3. collecting and transmitting intel to central command
  4. all other strategic military communications
   The U.S. had only two forward command centers for C3I: NATO headquarters in Western Europe, and Seoul in the Far East. Even during the Gulf War there was no need for such a top-secret system.
   Clinton was satisfied. He felt the respect for his military acumen in all the officers' eyes. Joking around with the officers, he suddenly felt the urge to go out for a fast drive or a round of golf.
   But alas, it was the middle of the night, and he still had a pile of work to do. America's economic headaches, trade frictions with Japan, the Russia problem, Haiti and Bosnia-Herzegovina, Somalia and the Middle East... altogether, he hadn't had a good night's sleep since his swearing-in. But his newfound faith in Operation Focus had lifted his spirits. When C3I became operational, how would the North Korean supreme commander react? According to a report he read from the Kim Jong Il Research Center, a think tank established during the Bush administration, Kim Jong Il's military leadership style was characterized by:

  1. accurate judgment
  2. firm decisiveness
  3. merciless strikes against chosen targets

   But today, with the most powerful military hardware and nuclear weapons in history at his disposal, the situation was different. He was certain of it.
   "How long until we attack?"
   "Eleven days left, sir!" came Shalikashvili's reply.
   "Hmmm." He cracked his knuckles. In just 11 days, the world would be in for a big surprise. "Very good," he grinned. "I think I'll just ignore it then!"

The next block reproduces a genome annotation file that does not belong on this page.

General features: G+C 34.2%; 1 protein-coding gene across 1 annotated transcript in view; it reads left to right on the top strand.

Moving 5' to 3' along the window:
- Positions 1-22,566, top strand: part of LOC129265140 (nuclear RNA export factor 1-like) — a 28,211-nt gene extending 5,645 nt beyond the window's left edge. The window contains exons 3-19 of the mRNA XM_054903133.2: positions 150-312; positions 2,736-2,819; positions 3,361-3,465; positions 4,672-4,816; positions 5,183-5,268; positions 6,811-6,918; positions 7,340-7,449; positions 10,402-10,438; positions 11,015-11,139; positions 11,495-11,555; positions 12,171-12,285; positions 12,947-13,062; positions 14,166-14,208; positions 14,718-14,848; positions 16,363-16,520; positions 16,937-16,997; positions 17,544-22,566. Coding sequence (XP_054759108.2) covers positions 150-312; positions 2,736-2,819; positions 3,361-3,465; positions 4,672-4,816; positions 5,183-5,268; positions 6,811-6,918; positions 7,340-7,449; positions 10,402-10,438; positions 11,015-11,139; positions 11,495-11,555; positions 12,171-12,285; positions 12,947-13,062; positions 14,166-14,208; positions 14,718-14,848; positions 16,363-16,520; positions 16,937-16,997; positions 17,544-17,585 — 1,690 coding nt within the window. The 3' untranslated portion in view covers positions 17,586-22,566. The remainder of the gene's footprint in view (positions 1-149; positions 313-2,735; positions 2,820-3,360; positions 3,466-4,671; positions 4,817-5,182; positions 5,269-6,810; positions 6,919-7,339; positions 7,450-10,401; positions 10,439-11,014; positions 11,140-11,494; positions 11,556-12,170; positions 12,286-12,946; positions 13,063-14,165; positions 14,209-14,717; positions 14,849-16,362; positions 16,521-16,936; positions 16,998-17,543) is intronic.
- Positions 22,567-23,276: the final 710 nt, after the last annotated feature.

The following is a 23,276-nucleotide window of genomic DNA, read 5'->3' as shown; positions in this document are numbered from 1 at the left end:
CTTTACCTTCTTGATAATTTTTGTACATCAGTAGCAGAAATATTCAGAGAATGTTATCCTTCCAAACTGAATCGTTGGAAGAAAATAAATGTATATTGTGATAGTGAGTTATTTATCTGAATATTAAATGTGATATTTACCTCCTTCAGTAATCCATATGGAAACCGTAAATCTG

The assembled officials looked confused, having no idea what he was referring to. Clinton himself seemed unaware that he was repeating his earlier words in response to the North Korean declaration.


1. From the biographical details given, "David" in this story is clearly David Gergen. It is unclear why the text neglects to give his last name; this could be a coy way of avoiding specificity or it could reflect North Korean confusion about how surnames work in English. In the previous excerpt, Clinton's adviser "Tommy" McClarty was given the same treatment, although his full name was given upon first reference. President Clinton is always "Clinton," but Mrs. Clinton is always "Hillary." Al Gore is "Gore" and Tipper Gore is "Tipper."

2. "Operation Focus" (포커스작전) was also mentioned in the previous excerpt. In the novel, this is the code name for Clinton's secret plan to stage an invasion of North Korea, using the Team Spirit exercises as cover to assemble the combined forces. It's a matter of conjecture how the author came up with this name. Interestingly, the same code name was used for the surprise Israeli missile strike against Egypt which started the Six-Day War in 1967.

3. The Korean translation of Baudelaire in the story is actually extremely rough.  I used the William Aggeler translation once I figured out which poem they were reciting. For those who are interested, here is how the verses appeared in the story:
그 무엇도 너만 못하구나
오 그윽한 술잔이여

너는 나에게 부어주더라
희망과 젊음과 사랑을
너는 우리를 승리자로 만들더라
신과 같이 되게 하더라!
And here is the original French: